Letter: Criminals fear cops on bikes

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The Independent Online
Sir: You could do well to examine the effect of just one bicycle- based policeman per shift in the Jesmond area of Newcastle upon Tyne ("Country police lose out as cash goes to cities", 7 September). Using the bicycle as an intermediate level of coverage between a foot and car patrol, operated both day and night, and in all weathers, a reduction in crime of 32 per cent has been achieved. Other forces have put community policemen on bikes, but frequently this is an optional way of doing the shift, sidestepped if it's dark or raining. Newcastle is the only example I have discovered which mirrors the success of over 1,200 police forces in the USA, who have reported dramatic improvements in crime control by introducing bike- cops.

Most US bike-cops have training in bike control and pursuit to give confidence for the descent of steep slopes under freeway bridges, and prevent the embarrassment of falling off at the feet of an offender in a bungled dismount. The International Police Mountain Bike Association provides a clearing house for such training courses. Membership extends to police forces in Russia and Australia.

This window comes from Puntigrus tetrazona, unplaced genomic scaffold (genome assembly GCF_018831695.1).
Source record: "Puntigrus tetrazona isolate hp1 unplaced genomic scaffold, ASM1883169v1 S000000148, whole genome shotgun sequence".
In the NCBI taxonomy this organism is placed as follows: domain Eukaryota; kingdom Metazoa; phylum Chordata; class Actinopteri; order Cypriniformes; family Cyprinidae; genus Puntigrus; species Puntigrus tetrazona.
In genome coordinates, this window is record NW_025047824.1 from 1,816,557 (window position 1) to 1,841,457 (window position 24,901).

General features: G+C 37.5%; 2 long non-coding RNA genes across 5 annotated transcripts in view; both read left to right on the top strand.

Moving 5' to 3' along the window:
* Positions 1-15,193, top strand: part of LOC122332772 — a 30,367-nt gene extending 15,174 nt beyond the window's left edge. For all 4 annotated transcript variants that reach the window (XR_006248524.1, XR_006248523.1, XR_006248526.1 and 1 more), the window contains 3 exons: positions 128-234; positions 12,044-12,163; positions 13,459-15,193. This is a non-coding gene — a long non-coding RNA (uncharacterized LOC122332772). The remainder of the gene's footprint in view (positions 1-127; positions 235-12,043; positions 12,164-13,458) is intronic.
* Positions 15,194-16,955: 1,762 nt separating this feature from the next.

The first of the new bike-cops started in 1987 in Seattle, and achieved twice the arrest rate with three bikes that the nine foot patrols on the same unit were managing, and equalling the whole precinct's car-based officers. In Salt Lake City the ability to cover an area 20 times a night, against the one or two foot patrols, delivered an 80 per cent reduction in car break-ins. Santa Barbara's epidemic of purse-snatching and parking- lot thefts evaporated when a silent, swift bike-cop replaced the coffee- swilling, doughnut-chewing corpulent cop in a car.

DAVE HOLLADAY

Glasgow

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